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Wolff-Parkinson-White Syndrome

What is Wolff-Parkinson-White syndrome?

Wolff-Parkinson-White (WPW) syndrome means that there is an extra electrical pathway in the heart that can cause a very fast heartbeat. An electrical signal in your heart starts each heartbeat, causing the heart muscle to squeeze (contract). Normally, this signal starts in the upper right chamber of the heart (the right atrium) at a place called the sinus node. The signal then follows pathways to the upper left atrium and to the lower chambers of the heart (the ventricles).

In WPW, the extra electrical pathway can cause the heart to beat over 200 times a minute. This may happen only a few times in a person's life, or it may happen as often as once or twice a week.

WPW may cause symptoms as early as the first year of life or not until you are an adult.

What is the cause?

People with WPW are born with an extra electrical pathway. Usually a person with WPW does not have other heart problems, but some people may have other heart defects. Heart defects may be inherited, which means that that they are passed from parents to children through their genes. Genes are inside each cell of your body. They contain the information that tells your body how to develop and work.

What are the symptoms?

Your child may have no symptoms. If your child’s heart starts beating very fast, it may cause:

  • A thumping, pounding, or racing feeling in the chest or neck
  • Lightheadedness or dizziness
  • Weakness
  • Shortness of breath
  • Sweating
  • Chest pain
  • Fainting

How is it diagnosed?

Your child’s healthcare provider will ask about your symptoms and medical history and examine your child. Tests may include:

  • ECG (also called an EKG or electrocardiogram), which measures and records your child’s heartbeat. Your child may be asked to wear a small portable ECG monitor for a few days or longer.
  • Electrophysiologic study (EPS), which uses tiny wires put into your child’s heart through the veins to look at the electrical pathways in the heart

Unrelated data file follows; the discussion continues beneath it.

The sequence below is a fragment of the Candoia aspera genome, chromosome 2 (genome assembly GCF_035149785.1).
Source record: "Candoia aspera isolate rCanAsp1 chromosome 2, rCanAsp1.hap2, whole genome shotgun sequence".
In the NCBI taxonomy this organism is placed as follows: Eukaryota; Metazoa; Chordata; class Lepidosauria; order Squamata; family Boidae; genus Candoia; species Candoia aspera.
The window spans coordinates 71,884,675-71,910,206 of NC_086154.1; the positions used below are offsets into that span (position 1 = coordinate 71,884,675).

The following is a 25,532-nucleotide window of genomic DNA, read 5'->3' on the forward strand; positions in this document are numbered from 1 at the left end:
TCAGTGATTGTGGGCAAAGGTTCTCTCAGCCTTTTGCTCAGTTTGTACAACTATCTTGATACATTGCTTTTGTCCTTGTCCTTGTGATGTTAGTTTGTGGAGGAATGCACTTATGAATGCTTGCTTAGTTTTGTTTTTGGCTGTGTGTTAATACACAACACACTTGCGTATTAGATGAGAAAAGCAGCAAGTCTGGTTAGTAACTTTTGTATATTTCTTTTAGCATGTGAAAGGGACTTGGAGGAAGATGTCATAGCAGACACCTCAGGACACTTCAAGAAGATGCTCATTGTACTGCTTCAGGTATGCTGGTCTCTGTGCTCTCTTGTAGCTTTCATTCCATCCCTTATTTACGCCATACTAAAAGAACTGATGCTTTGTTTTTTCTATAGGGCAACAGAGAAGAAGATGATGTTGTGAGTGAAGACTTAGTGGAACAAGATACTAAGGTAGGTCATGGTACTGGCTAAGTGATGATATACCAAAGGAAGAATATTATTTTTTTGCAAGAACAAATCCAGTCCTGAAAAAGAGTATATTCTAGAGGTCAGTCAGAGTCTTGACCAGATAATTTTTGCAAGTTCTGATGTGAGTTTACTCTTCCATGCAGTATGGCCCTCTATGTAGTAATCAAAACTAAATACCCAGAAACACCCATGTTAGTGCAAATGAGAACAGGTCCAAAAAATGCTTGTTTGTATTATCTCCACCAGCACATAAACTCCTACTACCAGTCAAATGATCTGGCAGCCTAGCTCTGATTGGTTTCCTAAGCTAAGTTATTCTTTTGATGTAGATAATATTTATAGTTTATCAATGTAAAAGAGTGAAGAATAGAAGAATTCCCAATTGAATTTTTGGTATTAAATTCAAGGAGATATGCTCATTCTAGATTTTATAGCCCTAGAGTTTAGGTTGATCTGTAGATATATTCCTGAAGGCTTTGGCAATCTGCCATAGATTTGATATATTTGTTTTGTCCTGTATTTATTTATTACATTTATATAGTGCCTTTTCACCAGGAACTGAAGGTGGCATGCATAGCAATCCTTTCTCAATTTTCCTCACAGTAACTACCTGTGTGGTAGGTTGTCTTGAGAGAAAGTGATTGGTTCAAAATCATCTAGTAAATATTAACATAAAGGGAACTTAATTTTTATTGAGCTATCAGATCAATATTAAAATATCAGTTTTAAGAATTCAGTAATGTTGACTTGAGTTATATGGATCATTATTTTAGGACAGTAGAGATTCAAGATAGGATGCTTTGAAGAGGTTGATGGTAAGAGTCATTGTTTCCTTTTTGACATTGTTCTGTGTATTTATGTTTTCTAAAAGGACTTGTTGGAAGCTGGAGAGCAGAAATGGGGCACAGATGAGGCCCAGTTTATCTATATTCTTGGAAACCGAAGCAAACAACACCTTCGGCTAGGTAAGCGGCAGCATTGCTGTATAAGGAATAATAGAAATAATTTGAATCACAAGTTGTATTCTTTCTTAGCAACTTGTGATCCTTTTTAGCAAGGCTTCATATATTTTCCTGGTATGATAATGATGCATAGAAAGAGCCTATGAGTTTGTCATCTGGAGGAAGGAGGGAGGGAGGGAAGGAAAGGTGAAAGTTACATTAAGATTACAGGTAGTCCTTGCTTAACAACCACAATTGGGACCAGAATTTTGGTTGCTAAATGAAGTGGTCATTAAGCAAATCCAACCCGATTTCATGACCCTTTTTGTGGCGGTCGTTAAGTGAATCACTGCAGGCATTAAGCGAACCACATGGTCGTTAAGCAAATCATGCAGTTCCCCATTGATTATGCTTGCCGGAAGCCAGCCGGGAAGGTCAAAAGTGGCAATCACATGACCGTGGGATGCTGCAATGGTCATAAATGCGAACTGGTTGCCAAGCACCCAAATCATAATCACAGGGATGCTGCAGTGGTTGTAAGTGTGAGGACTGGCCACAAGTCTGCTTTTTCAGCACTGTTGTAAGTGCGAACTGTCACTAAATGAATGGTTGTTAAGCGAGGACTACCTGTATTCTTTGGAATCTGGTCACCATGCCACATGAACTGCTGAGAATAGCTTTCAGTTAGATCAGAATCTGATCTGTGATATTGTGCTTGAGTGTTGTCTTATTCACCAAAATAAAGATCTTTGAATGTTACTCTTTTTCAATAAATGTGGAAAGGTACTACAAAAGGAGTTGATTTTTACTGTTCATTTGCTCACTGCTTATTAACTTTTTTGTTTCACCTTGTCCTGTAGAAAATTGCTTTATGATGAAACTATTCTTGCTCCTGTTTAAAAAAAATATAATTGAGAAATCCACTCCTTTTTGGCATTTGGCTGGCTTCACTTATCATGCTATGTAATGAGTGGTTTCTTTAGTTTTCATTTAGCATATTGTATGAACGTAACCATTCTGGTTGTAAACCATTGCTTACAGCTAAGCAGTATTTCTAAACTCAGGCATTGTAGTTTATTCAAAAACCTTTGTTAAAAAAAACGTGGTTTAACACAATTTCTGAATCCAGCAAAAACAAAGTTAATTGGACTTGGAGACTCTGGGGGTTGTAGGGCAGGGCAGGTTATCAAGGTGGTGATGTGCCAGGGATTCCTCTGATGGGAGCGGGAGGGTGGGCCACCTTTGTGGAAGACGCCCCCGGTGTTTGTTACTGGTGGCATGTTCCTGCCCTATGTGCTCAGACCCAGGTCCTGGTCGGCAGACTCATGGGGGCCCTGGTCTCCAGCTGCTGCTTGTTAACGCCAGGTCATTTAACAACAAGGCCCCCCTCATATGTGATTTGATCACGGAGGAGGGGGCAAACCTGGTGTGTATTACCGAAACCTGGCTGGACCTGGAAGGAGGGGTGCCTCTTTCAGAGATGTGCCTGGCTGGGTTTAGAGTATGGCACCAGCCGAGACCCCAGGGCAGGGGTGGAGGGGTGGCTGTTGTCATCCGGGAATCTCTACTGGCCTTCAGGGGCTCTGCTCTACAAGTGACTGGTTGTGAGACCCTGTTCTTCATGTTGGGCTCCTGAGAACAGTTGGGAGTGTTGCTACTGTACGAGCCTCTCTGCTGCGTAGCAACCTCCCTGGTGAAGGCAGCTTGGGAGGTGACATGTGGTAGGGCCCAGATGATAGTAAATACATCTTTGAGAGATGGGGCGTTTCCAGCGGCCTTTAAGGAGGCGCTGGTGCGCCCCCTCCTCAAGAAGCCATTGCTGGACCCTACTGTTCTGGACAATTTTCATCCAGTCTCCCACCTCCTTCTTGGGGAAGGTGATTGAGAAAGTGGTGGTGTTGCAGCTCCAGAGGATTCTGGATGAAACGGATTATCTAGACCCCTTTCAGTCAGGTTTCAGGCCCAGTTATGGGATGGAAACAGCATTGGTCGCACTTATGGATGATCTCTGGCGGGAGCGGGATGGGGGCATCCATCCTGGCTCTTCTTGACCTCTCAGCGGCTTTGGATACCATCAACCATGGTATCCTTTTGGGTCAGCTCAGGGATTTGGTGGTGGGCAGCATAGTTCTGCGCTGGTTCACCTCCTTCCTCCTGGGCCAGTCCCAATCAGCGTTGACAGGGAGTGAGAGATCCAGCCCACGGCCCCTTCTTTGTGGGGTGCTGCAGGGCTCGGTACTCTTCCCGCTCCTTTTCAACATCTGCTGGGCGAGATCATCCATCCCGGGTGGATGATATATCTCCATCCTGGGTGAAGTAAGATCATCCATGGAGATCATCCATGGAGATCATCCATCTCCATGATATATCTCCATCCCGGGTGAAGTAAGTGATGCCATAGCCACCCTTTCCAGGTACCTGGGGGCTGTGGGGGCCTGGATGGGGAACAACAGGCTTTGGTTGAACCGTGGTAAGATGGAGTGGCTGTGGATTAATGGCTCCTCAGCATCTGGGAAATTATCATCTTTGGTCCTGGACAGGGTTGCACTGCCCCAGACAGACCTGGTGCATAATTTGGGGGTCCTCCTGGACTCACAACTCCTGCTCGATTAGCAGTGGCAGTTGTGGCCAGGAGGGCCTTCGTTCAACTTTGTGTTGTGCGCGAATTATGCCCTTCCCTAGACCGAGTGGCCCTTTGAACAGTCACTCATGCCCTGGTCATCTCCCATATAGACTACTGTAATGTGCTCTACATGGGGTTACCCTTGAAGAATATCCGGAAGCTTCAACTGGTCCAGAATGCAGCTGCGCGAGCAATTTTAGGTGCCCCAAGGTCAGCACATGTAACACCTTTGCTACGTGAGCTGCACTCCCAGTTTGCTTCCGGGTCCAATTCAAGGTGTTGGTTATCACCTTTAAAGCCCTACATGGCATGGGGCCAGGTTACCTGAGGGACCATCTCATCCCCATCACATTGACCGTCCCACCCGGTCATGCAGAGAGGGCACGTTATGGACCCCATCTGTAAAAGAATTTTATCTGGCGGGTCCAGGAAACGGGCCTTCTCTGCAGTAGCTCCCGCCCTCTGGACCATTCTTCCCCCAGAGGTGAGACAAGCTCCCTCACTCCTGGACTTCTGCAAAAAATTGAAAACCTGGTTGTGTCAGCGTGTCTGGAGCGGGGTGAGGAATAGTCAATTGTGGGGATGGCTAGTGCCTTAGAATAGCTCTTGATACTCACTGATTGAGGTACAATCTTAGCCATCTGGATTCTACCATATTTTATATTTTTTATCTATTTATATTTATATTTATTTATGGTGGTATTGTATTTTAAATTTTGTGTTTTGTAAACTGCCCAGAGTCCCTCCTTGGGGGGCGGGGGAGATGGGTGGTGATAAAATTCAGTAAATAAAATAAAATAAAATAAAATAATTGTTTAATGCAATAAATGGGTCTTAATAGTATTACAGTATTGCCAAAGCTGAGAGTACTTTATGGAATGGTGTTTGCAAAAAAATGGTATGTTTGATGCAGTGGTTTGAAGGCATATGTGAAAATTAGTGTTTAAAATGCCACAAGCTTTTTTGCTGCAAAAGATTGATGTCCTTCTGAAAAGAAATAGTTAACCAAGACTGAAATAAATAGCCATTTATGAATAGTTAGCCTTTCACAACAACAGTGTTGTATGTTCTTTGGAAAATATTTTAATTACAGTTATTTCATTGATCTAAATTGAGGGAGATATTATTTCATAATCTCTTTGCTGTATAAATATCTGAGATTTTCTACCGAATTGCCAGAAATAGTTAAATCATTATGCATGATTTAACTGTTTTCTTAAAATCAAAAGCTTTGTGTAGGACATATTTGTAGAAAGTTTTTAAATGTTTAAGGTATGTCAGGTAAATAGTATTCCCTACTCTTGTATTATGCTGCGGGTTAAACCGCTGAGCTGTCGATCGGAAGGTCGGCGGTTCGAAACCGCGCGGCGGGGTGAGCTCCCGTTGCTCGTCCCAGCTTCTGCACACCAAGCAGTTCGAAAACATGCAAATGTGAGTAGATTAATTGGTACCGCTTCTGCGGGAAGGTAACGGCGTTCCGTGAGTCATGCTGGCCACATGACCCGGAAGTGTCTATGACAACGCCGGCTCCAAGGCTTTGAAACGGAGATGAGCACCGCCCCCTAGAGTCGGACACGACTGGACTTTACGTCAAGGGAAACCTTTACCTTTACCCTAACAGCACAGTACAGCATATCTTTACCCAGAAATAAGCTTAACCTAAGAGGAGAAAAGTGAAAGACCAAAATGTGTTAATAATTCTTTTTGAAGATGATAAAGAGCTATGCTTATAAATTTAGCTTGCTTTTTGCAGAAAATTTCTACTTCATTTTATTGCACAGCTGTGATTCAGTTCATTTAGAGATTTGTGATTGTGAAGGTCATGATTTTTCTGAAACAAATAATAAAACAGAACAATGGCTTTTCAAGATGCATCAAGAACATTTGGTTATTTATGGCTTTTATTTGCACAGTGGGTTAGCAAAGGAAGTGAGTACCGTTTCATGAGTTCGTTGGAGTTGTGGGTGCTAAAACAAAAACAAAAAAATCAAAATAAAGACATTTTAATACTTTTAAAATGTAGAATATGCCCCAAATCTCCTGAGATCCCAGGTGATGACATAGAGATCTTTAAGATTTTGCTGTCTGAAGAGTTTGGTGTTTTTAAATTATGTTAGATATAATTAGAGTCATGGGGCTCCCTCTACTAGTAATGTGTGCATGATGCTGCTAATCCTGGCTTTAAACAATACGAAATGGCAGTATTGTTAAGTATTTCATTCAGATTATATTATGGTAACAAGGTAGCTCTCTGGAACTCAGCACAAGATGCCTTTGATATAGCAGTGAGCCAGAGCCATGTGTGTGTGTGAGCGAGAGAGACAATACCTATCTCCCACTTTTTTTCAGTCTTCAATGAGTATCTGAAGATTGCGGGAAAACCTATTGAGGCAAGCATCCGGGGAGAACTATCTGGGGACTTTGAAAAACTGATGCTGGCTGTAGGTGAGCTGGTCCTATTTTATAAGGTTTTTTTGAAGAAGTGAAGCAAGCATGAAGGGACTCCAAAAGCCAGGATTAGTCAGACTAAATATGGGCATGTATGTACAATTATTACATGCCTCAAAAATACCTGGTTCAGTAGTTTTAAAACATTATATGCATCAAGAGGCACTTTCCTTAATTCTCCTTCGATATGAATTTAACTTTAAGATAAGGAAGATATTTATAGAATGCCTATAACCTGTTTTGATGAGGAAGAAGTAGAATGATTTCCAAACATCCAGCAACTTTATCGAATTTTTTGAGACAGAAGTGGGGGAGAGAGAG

• Echocardiogram, which uses sound waves (ultrasound) to show the structures of the heart and how well the heart is pumping
  • Angiogram, which is a series of X-rays taken after your healthcare provider injects a special dye into your child’s blood vessels to check the structure of the heart
  • MRI, which uses a strong magnetic field and radio waves to show detailed pictures of the heart and blood vessels

How is it treated?

Your child’s treatment depends on how often he has symptoms and the severity of the symptoms. Your child may not need treatment if:

  • He rarely has a fast heartbeat.
  • It doesn’t last long.
  • It doesn’t cause serious symptoms.

If your child needs treatment to help the heart keep a normal rhythm, possible treatments are:

  • Medicine to control the heart rate
  • Electrical cardioversion: First, your child will be given medicine called anesthesia to keep her from feeling pain during the procedure. Then her chest will be given an electrical shock. The electrical shock should make your child’s heart start beating normally again. Your child may need medicine to keep the heart rhythm normal after this procedure.
  • Ablation: Ablation is a procedure that uses a small tube called a catheter to deliver energy to the inside of the heart. The energy (usually radio waves) scars small areas of heart tissue. The scars block abnormal electrical pathways and help your child have a normal heart rhythm. With some types of ablation treatment, your child will also need a pacemaker. A pacemaker is an electronic device put under the skin of the chest to help control the heartbeat.

How can I take care of my child?

Follow your child’s healthcare provider's instructions. Ask your provider:

  • How and when you will hear your child’s test results
  • How long it will take for your child to recover
  • If there are activities your child should avoid and when your child can return to normal activities
  • How to take care of your child at home
  • What symptoms or problems you should watch for and what to do if your child has them

Make sure you know when your child should come back for a checkup. Keep all appointments for provider visits or tests.

Developed by RelayHealth.
Pediatric Advisor 2015.2 published by RelayHealth.
Last modified: 2015-01-02
Last reviewed: 2014-12-31
This content is reviewed periodically and is subject to change as new health information becomes available. The information is intended to inform and educate and is not a replacement for medical evaluation, advice, diagnosis or treatment by a healthcare professional.
Copyright ©1986-2015 McKesson Corporation and/or one of its subsidiaries. All rights reserved.
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